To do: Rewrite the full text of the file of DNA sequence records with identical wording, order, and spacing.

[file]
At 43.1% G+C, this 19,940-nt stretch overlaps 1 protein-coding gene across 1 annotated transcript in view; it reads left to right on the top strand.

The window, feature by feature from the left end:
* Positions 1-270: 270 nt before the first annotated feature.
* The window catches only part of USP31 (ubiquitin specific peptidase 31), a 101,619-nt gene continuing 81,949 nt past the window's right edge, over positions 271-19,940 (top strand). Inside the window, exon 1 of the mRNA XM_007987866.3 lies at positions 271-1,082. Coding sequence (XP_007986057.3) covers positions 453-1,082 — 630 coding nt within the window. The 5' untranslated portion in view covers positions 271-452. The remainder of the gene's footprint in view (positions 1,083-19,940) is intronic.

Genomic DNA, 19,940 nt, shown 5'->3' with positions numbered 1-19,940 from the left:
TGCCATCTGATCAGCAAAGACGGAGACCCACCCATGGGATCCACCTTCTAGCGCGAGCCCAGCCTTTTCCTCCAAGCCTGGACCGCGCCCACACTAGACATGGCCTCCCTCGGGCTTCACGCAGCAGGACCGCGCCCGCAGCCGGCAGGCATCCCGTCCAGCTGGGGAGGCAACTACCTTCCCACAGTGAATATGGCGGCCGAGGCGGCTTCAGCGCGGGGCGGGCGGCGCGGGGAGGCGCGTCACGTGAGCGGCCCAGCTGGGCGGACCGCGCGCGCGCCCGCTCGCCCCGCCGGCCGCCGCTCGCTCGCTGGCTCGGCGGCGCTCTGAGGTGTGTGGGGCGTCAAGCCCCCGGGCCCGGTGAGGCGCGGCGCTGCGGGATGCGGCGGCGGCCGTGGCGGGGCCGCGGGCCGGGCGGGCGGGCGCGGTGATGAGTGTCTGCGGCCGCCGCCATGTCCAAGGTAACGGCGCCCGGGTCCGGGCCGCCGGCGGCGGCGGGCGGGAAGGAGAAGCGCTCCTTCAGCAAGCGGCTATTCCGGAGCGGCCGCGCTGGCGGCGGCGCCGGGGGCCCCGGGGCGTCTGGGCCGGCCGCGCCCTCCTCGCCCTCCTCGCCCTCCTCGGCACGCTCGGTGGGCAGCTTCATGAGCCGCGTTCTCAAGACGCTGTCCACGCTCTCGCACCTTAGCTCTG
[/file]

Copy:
At 43.1% G+C, this 19,940-nt stretch overlaps 1 protein-coding gene across 1 annotated transcript in view; it reads left to right on the top strand.

The window, feature by feature from the left end:
* Positions 1-270: 270 nt before the first annotated feature.
* The window catches only part of USP31 (ubiquitin specific peptidase 31), a 101,619-nt gene continuing 81,949 nt past the window's right edge, over positions 271-19,940 (top strand). Inside the window, exon 1 of the mRNA XM_007987866.3 lies at positions 271-1,082. Coding sequence (XP_007986057.3) covers positions 453-1,082 — 630 coding nt within the window. The 5' untranslated portion in view covers positions 271-452. The remainder of the gene's footprint in view (positions 1,083-19,940) is intronic.

Genomic DNA, 19,940 nt, shown 5'->3' with positions numbered 1-19,940 from the left:
TGCCATCTGATCAGCAAAGACGGAGACCCACCCATGGGATCCACCTTCTAGCGCGAGCCCAGCCTTTTCCTCCAAGCCTGGACCGCGCCCACACTAGACATGGCCTCCCTCGGGCTTCACGCAGCAGGACCGCGCCCGCAGCCGGCAGGCATCCCGTCCAGCTGGGGAGGCAACTACCTTCCCACAGTGAATATGGCGGCCGAGGCGGCTTCAGCGCGGGGCGGGCGGCGCGGGGAGGCGCGTCACGTGAGCGGCCCAGCTGGGCGGACCGCGCGCGCGCCCGCTCGCCCCGCCGGCCGCCGCTCGCTCGCTGGCTCGGCGGCGCTCTGAGGTGTGTGGGGCGTCAAGCCCCCGGGCCCGGTGAGGCGCGGCGCTGCGGGATGCGGCGGCGGCCGTGGCGGGGCCGCGGGCCGGGCGGGCGGGCGCGGTGATGAGTGTCTGCGGCCGCCGCCATGTCCAAGGTAACGGCGCCCGGGTCCGGGCCGCCGGCGGCGGCGGGCGGGAAGGAGAAGCGCTCCTTCAGCAAGCGGCTATTCCGGAGCGGCCGCGCTGGCGGCGGCGCCGGGGGCCCCGGGGCGTCTGGGCCGGCCGCGCCCTCCTCGCCCTCCTCGCCCTCCTCGGCACGCTCGGTGGGCAGCTTCATGAGCCGCGTTCTCAAGACGCTGTCCACGCTCTCGCACCTTAGCTCTG